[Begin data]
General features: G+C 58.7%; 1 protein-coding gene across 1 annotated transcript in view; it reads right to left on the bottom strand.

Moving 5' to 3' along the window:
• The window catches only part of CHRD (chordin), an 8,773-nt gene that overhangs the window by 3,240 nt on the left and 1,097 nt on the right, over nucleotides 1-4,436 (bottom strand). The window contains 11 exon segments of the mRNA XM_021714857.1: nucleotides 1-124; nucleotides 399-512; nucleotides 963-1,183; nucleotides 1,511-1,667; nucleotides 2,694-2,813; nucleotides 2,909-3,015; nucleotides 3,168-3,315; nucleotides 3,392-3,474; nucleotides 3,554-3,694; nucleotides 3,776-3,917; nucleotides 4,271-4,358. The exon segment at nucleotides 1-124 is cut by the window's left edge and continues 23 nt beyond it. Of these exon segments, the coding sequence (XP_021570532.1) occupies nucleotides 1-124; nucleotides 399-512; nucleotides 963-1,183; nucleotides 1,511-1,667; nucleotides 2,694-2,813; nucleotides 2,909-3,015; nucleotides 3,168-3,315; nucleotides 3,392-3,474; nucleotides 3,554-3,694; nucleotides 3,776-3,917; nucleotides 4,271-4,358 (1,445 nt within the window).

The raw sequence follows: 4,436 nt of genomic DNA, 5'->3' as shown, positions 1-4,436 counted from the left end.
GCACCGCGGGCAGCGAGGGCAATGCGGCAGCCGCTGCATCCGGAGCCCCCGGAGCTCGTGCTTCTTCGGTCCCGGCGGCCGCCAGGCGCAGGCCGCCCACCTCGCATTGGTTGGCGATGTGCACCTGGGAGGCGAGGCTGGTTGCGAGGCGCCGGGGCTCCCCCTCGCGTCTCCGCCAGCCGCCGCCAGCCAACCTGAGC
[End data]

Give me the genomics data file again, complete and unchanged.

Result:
General features: G+C 58.7%; 1 protein-coding gene across 1 annotated transcript in view; it reads right to left on the bottom strand.

Moving 5' to 3' along the window:
• The window catches only part of CHRD (chordin), an 8,773-nt gene that overhangs the window by 3,240 nt on the left and 1,097 nt on the right, over nucleotides 1-4,436 (bottom strand). The window contains 11 exon segments of the mRNA XM_021714857.1: nucleotides 1-124; nucleotides 399-512; nucleotides 963-1,183; nucleotides 1,511-1,667; nucleotides 2,694-2,813; nucleotides 2,909-3,015; nucleotides 3,168-3,315; nucleotides 3,392-3,474; nucleotides 3,554-3,694; nucleotides 3,776-3,917; nucleotides 4,271-4,358. The exon segment at nucleotides 1-124 is cut by the window's left edge and continues 23 nt beyond it. Of these exon segments, the coding sequence (XP_021570532.1) occupies nucleotides 1-124; nucleotides 399-512; nucleotides 963-1,183; nucleotides 1,511-1,667; nucleotides 2,694-2,813; nucleotides 2,909-3,015; nucleotides 3,168-3,315; nucleotides 3,392-3,474; nucleotides 3,554-3,694; nucleotides 3,776-3,917; nucleotides 4,271-4,358 (1,445 nt within the window).

The raw sequence follows: 4,436 nt of genomic DNA, 5'->3' as shown, positions 1-4,436 counted from the left end.
GCACCGCGGGCAGCGAGGGCAATGCGGCAGCCGCTGCATCCGGAGCCCCCGGAGCTCGTGCTTCTTCGGTCCCGGCGGCCGCCAGGCGCAGGCCGCCCACCTCGCATTGGTTGGCGATGTGCACCTGGGAGGCGAGGCTGGTTGCGAGGCGCCGGGGCTCCCCCTCGCGTCTCCGCCAGCCGCCGCCAGCCAACCTGAGC